Switch Off the Aging Genes
By manipulating eight strands of D.N.A. that control the production of a crucial hormone linked to old age, scientists believe they could slow down the ageing process and ward off age related conditions.
What's the Most Recent Development?
"For 50 years [scientists] have observed the most abundant circulating steroid in the body, DHEAS, with no clue as to its role. Now its genes have shown us its importance in many parts of the ageing process," said professor Tim Spector of King's College in London. Spector has coauthored a report studying the link between the production of DHEAS and the aging process in over 14,000 people from Europe and the U.S. The steroid is also linked to medical conditions associated with aging, such as type 2 diabetes and lymphoma. Spector's team will spend the rest of the year looking closer at the eight genes that regulated DHEAS production.
What's the Big Idea?
Is modern science approaching a watershed moment with regards to aging? Average life expectancy has nearly doubled in the last century thanks to advances in modern medicine and democratized health care systems, but will we soon be able to directly manipulate our genes to achieve near-immortality? If the process of aging is caused by specific chemical reactions in our body, is it worth neutralizing those reactions. Beyond scientific possibilities, other serious questions abound: Do we have the resources to support an immortal population? What would motivate an immortal to act today given an infinite number of tomorrows?
Former president of the ACLU Nadine Strossen discusses whether our society should always defend free speech rights, even for groups who would oppose such rights.
- Former ACLU president Nadine Strossen understands that protecting free speech rights isn't always a straightforward proposition.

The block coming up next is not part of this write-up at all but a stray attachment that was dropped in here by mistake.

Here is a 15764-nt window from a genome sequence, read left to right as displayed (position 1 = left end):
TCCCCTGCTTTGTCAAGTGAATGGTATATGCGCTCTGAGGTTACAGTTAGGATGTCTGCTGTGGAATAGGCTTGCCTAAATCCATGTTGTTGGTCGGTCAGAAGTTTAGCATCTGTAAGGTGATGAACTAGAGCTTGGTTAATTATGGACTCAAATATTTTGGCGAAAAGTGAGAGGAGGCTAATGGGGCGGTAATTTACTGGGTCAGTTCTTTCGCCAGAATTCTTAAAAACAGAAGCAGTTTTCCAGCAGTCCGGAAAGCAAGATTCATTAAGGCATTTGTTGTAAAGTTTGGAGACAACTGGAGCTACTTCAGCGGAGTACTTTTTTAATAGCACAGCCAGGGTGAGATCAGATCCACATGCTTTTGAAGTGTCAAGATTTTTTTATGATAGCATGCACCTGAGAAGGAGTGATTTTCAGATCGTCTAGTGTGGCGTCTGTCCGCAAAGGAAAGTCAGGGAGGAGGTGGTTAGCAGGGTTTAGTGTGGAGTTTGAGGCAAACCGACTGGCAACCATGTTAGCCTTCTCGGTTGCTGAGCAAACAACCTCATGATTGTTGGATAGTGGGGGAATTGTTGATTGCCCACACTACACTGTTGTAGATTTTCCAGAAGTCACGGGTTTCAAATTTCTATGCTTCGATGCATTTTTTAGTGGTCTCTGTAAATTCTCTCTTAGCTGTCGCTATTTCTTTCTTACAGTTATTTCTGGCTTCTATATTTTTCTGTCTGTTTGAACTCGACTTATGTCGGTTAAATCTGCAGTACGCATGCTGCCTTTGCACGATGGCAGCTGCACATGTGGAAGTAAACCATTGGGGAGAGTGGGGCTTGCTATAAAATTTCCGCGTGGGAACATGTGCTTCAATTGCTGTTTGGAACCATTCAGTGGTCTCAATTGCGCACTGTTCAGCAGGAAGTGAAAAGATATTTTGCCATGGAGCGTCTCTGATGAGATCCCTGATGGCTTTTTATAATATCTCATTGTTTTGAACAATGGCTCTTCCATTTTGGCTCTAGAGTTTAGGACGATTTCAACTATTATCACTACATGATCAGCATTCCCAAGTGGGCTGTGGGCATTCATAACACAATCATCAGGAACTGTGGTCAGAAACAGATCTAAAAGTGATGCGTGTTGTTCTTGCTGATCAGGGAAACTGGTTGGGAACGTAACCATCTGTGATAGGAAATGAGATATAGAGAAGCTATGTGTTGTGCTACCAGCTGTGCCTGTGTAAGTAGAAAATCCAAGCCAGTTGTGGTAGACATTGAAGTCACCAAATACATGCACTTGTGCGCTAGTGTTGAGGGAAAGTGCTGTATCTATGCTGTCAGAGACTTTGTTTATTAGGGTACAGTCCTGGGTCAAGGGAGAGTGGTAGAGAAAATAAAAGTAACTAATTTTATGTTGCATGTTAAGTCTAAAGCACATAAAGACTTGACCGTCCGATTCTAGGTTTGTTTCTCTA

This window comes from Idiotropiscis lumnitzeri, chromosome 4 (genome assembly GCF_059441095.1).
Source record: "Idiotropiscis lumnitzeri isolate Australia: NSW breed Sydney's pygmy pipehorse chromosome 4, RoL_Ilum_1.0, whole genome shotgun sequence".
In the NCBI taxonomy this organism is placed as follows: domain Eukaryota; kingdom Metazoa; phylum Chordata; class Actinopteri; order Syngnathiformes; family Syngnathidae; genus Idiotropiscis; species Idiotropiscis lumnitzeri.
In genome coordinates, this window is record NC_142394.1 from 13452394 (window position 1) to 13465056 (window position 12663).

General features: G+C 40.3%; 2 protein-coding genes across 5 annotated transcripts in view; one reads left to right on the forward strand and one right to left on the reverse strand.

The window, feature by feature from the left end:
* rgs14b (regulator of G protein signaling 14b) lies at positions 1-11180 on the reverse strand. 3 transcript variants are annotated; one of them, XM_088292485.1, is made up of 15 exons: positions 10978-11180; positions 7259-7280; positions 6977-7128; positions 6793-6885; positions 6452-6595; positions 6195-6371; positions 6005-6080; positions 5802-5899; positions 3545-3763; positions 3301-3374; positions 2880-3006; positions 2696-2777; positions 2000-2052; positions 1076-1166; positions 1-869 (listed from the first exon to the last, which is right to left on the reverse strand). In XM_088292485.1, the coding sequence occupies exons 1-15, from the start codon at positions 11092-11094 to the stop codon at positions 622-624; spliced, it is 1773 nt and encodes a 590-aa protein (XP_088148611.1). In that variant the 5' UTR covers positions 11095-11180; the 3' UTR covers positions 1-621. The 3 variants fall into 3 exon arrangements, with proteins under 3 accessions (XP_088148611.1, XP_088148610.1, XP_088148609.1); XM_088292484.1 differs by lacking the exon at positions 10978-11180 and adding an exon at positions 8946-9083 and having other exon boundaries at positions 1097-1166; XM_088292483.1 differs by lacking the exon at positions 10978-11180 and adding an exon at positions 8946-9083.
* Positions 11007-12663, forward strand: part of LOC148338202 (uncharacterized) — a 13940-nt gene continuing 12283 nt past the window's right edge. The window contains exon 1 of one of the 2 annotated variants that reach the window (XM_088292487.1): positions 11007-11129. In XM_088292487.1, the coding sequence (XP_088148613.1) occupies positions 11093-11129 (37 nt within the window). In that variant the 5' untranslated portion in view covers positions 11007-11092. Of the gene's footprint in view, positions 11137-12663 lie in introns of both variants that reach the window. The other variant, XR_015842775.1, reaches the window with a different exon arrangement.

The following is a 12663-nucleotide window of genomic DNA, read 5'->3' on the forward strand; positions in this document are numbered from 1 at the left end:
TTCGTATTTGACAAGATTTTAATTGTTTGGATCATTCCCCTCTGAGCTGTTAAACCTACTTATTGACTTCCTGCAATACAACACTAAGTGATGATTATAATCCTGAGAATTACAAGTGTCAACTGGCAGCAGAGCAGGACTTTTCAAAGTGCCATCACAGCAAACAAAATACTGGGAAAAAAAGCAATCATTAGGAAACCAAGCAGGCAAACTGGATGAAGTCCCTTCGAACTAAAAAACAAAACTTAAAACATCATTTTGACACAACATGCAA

- In this video, Strossen describes the reasoning behind why the ACLU defended the free speech rights of neo-Nazis in Skokie, Illinois, 1977.
- The opinions expressed in this video do not necessarily reflect the views of the Charles Koch Foundation, which encourages the expression of diverse viewpoints within a culture of civil discourse and mutual respect.
Going back to the moon will give us fresh insights about the creation of our solar system.
- July 2019 marks the 50th anniversary of the moon landing — Apollo 11.
- Today, we have a strong scientific case for returning to the moon: the original rock samples that we took from the moon revolutionized our view of how Earth and the solar system formed. We could now glean even more insights with fresh, nonchemically-altered samples.
- NASA plans to send humans to a crater in the South Pole of the moon because it's safer there, and would allow for better communications with people back on Earth.
Pugs and bulldogs are incredibly trendy, but experts have massive animal welfare concerns about these genetically manipulated breeds.
- Pugs, Frenchies, boxers, shih-tzus and other flat-faced dog breeds have been trending for at least the last decade.
- Higher visibility (usually in a celebrity's handbag), an increase in city living (smaller dogs for smaller homes), and possibly even the fine acting of Frank the Pug in 1997's Men in Black may be the cause.
- These small, specialty pure breeds are seen as the pinnacle of cuteness – they have friendly personalities, endearing odd looks, and are perfect for Stranger Things video montages.
Jokesters and serious Area 51 raiders would be met with military force.
- Facebook joke event to "raid Area 51" has already gained 1,000,000 "going" attendees.
- The U.S. Air Force has issued an official warning to potential "raiders."
- If anyone actually tries to storm an American military base, the use of deadly force is authorized.